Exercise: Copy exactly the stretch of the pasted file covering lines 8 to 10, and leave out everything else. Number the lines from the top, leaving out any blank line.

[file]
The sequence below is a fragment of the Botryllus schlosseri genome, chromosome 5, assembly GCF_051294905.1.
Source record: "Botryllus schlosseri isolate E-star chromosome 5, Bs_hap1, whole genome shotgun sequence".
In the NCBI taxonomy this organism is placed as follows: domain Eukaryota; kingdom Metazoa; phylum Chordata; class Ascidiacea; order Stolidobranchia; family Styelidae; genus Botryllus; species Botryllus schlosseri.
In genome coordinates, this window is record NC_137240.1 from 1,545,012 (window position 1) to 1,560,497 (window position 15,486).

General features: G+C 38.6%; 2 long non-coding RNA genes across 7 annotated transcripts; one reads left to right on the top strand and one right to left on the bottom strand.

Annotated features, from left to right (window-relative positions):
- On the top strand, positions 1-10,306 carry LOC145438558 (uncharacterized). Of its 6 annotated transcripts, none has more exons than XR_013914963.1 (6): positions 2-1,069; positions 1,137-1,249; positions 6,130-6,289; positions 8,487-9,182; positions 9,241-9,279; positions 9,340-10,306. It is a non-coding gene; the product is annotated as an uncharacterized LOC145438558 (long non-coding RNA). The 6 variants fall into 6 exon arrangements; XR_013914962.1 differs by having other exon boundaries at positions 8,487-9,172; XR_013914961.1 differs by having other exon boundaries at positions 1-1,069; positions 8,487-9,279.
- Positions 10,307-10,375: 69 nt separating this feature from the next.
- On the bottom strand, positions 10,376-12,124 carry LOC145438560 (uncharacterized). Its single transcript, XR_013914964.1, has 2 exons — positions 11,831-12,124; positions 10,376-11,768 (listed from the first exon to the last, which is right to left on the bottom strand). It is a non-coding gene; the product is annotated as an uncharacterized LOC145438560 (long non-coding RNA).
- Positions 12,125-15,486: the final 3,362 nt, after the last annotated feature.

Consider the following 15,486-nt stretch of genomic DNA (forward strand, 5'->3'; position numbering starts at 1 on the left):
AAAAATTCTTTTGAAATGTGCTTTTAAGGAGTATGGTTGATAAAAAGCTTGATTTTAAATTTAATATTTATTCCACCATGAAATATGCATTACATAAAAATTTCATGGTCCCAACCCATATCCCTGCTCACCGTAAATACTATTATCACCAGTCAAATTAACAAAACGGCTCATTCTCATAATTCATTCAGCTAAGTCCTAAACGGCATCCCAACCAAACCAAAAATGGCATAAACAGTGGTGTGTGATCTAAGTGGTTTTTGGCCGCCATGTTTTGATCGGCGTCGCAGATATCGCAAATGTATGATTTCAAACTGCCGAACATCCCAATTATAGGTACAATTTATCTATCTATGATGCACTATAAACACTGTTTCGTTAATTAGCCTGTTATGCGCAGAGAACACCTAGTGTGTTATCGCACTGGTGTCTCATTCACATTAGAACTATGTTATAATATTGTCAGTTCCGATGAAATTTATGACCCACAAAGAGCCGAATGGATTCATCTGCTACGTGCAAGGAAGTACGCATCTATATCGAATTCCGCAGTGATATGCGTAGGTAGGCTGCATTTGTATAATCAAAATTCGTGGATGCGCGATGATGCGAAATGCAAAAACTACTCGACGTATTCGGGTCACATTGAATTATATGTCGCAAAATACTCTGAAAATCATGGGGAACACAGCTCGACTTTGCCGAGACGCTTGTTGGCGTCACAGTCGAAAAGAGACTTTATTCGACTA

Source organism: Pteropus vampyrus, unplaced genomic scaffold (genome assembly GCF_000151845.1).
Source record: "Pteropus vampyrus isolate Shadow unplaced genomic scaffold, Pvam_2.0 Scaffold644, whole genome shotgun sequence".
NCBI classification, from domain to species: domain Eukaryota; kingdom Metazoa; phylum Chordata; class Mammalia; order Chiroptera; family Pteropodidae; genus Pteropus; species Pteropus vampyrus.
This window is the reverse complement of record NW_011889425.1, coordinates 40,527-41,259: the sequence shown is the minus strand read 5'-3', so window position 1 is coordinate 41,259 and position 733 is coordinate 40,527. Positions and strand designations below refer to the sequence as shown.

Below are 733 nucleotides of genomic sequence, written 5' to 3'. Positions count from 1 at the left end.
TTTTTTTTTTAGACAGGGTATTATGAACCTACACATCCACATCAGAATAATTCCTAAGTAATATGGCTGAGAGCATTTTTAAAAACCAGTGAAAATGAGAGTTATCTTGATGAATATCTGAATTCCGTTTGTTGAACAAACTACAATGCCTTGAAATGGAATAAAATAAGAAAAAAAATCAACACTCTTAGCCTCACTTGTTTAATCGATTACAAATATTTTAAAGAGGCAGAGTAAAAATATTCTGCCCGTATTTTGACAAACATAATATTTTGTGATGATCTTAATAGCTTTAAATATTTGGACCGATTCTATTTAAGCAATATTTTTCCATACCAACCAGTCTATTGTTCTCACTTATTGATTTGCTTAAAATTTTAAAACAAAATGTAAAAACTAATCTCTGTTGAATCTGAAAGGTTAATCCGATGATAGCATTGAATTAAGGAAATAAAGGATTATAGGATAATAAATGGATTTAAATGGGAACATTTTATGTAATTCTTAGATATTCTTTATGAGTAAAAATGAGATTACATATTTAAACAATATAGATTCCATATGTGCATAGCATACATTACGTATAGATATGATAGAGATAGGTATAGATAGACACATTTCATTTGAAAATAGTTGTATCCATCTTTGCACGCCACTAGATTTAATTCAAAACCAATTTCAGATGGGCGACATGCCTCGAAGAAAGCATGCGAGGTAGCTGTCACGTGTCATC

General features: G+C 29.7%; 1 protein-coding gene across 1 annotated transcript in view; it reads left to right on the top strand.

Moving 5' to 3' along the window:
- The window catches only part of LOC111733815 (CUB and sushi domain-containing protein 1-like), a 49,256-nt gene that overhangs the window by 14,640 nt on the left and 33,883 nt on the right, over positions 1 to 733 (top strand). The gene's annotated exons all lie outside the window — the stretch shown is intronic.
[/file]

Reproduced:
- Positions 10,307-10,375: 69 nt separating this feature from the next.
- On the bottom strand, positions 10,376-12,124 carry LOC145438560 (uncharacterized). Its single transcript, XR_013914964.1, has 2 exons — positions 11,831-12,124; positions 10,376-11,768 (listed from the first exon to the last, which is right to left on the bottom strand). It is a non-coding gene; the product is annotated as an uncharacterized LOC145438560 (long non-coding RNA).
- Positions 12,125-15,486: the final 3,362 nt, after the last annotated feature.